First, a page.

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Lawmakers in Virginia briefly had an idea to keep its voter rolls updated without ERIC

A bill would have enabled the state to automatically update a voter’s registration after they changed their driver’s license address. To some, that sounded like automatic voter registration.

A mock Virginia driver's license showing a portrait of a man with no hair, words around the rectangle with a light background.
A mock Virginia driver's license. (Image Courtesy of Virginia DMV)

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Virginia election officials continue to face a major challenge keeping their voter rolls up to date after the state withdrew last year from the data-sharing coalition ERIC, the Electronic Registration Information Center. As Votebeat recently reported, the state has since spent tens of thousands of dollars to get access to just a sliver of data it used to get through its ERIC membership.

For a brief moment, it looked like the state might have found part of a solution — but one that apparently is now a casualty of politics and a misunderstanding.

A pair of bills, HB 565 and SB 315, would have allowed the state to automatically update a person’s voter registration if they updated their drivers license address with the DMV. It’s a simple type of change and one that has worked in other states.

Trey Grayson, former Kentucky Secretary of State and chair of the nonpartisan Secure Elections Project, was advocating on behalf of the bill. “This would be huge for Virginia,” Grayson told me late the previous week, before the bills went kaput. He said it’s particularly important now that the state has abandoned its primary sources of voter roll data. “In a lot of ways, this is better than ERIC — it requires nothing of the voter and keeps the rolls up to date seamlessly.”

Right now, when a Virginia voter updates their information with the DMV, they are asked to affirm that they also want to update their voter registration. A lot of people just hit no, not realizing their registration is out of date or just wanting to get the heck off of a DMV website. This bill, instead, allows the system to automatically detect whether a home address has been changed, and then forward that change to the state elections office, which will verify the information matches and update the record without any additional steps from the voter.

It’s not rocket science, and it’s also not that difficult to implement. Other states that have put similar programs in place have reported great success. While Colorado, for example, wired up the program as part of a larger launch of automatic voter registration, Kentucky implemented a program without one. Rather than shifting how people register to vote or their eligibility, this approach would allow two state agencies to more freely share information.

One of the biggest drawbacks of the bill was evidently a misunderstanding of what it would actually do — the word “automatic” led lawmakers and advocates to assume the bills proposed a form of automatic voter registration, a more ambitious system that registers new voters if they engage with the DMV for any reason and are eligible to be registered.

“I’ve always been frustrated by the naming of this reform,” Grayson told me.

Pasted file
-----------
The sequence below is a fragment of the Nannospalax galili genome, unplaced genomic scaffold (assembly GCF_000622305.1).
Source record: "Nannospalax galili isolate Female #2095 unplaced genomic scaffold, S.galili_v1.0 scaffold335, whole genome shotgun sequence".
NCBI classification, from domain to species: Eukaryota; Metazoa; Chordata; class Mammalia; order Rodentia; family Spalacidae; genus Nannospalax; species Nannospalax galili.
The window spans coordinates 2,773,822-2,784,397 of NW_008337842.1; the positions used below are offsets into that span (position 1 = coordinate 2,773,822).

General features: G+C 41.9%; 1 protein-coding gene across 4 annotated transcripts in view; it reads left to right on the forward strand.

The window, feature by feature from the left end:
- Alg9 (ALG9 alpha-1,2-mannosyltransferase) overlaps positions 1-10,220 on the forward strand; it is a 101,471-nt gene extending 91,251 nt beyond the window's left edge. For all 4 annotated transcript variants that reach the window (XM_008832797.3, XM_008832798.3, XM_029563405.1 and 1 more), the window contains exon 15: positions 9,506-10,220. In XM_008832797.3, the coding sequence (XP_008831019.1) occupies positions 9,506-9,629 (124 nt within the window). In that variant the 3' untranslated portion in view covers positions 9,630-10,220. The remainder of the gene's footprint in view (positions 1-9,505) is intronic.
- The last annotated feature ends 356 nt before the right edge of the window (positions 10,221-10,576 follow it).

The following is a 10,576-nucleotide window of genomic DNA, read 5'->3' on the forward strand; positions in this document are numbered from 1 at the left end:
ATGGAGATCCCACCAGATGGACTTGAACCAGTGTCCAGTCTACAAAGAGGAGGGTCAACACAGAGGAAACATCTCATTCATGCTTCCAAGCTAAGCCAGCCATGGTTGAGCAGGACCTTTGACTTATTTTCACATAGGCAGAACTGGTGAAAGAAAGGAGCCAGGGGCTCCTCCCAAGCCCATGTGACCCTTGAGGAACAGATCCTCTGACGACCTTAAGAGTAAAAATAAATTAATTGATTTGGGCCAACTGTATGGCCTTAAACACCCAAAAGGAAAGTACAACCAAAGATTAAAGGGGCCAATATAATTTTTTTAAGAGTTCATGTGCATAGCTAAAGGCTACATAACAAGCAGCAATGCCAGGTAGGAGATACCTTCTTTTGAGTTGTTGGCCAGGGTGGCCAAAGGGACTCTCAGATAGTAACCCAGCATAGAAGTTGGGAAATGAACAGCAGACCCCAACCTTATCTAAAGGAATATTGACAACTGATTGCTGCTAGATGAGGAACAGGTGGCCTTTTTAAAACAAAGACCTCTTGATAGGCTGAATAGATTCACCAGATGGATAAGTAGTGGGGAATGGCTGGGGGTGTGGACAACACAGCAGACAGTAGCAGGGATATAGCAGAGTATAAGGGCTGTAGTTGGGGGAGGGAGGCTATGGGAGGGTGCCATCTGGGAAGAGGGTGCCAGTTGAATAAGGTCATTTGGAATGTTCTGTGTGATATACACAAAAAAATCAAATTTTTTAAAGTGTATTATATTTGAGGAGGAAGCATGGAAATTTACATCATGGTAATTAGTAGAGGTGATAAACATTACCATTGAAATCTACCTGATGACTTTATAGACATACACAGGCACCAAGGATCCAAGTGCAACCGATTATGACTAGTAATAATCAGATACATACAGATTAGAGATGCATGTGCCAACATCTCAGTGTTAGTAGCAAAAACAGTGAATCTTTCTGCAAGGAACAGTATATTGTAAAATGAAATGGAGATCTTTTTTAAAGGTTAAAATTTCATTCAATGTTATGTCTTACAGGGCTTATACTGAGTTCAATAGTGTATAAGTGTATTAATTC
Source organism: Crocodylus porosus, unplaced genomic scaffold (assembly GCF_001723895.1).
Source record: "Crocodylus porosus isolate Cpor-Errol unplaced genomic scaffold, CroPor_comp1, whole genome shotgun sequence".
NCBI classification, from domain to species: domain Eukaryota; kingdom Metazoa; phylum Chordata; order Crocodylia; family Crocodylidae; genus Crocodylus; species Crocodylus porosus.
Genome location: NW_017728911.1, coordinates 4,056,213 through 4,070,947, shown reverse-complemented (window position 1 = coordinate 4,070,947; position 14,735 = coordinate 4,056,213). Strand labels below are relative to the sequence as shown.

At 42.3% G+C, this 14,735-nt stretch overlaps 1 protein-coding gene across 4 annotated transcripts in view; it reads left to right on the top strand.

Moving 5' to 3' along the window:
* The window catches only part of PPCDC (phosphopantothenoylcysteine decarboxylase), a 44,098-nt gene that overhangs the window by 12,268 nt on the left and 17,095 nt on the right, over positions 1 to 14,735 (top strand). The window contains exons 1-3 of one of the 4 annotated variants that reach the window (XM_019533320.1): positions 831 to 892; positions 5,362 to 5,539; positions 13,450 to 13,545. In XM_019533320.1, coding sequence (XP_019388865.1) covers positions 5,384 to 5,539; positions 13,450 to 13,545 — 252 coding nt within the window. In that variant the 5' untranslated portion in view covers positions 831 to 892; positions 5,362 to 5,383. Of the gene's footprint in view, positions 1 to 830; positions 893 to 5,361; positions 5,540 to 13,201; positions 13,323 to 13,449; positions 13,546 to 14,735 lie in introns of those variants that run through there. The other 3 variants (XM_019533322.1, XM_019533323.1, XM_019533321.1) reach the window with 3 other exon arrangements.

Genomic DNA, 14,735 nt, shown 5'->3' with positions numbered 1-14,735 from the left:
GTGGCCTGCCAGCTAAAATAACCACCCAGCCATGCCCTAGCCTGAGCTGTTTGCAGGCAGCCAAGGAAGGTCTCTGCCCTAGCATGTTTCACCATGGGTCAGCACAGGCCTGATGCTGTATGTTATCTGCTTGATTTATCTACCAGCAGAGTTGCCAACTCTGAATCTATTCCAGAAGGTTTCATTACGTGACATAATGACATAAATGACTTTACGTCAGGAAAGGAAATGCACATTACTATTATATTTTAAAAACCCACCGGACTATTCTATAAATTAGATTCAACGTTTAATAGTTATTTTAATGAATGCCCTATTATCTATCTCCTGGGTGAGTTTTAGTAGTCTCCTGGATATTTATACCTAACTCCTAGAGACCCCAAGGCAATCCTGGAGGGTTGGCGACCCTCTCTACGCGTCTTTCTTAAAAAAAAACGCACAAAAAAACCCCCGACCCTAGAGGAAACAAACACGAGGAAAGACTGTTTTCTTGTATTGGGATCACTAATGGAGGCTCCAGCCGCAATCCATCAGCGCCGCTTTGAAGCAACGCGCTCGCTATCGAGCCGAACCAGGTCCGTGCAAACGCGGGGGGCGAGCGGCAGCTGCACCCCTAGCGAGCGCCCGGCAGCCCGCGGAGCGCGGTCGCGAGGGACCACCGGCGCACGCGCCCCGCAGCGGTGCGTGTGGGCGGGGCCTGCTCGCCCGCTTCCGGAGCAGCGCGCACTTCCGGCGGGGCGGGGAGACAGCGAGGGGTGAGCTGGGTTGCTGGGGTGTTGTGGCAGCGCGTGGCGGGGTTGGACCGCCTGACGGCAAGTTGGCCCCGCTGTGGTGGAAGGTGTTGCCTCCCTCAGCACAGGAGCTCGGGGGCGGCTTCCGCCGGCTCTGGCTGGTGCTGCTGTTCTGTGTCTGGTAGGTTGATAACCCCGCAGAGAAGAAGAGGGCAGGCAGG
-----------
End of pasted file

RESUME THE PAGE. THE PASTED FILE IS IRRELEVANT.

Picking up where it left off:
Critics also falsely assume, Grayson says, that any interaction with the DMV, like changing the address on a vehicle registration, would update the voter registration, which Grayson’s group was trying to debunk.

Tony Franquiz, a spokesman for the Secure Elections Project, also said Republican lawmakers had been “provided with faulty info on cost and the implementation” of the bill. While estimates suggested this bill would have saved money, “diverging opinions” still existed on the “complexity and cost of implementation.”

The misinformation surrounding the legislation was probably its undoing — as was a puzzling strategy by its Democratic sponsors. Ahead of a planned vote on the measure, both sponsors of the legislation opted to table it “in exchange for a seat at the table during the interim to discuss the bill and open up a discussion on a broader automatic voter registration package,” said Franquiz. “The bill is effectively dead for this session.”

Though, he said, there is talk of a potential retreat this summer for lawmakers to discuss a AVR package.

So now, a straightforward bill that was mistaken as a form of AVR, and hindered because of it, could now get rolled into an actual AVR bill. The right flank of the GOP — as local opposition to even the word “automatic” might suggest — have been agitating against AVR across the country for quite some time. Opposition to it is a favorite talking point of right-wing think tanks and activist groups, like the Heritage Foundation and True the Vote. Republicans in Pennsylvania are, right now, suing the governor over the issue.

Democrats, who control Virginia’s legislature, may be able to pass such a bill on a party-line vote, but it’s unlikely to fly with Republican Gov. Glenn Youngkin. I’ve reached out to Sen. Saddam Salim, who sponsored the legislation and agreed to pull it, with questions but haven’t heard back. We’ll update this on Votebeat’s website if I do.

“The reality is that it is really hard to do bipartisan election legislation right now,” Grayson told me in a text message after the bill’s demise. “Hopefully this bill starts a conversation in Virginia about how to make voter rolls more accurate and that conversation will yield some fruit in a future legislative session.”

Jessica Huseman is Votebeat’s editorial director and is based in Dallas. Contact Jessica at jhuseman@votebeat.org.

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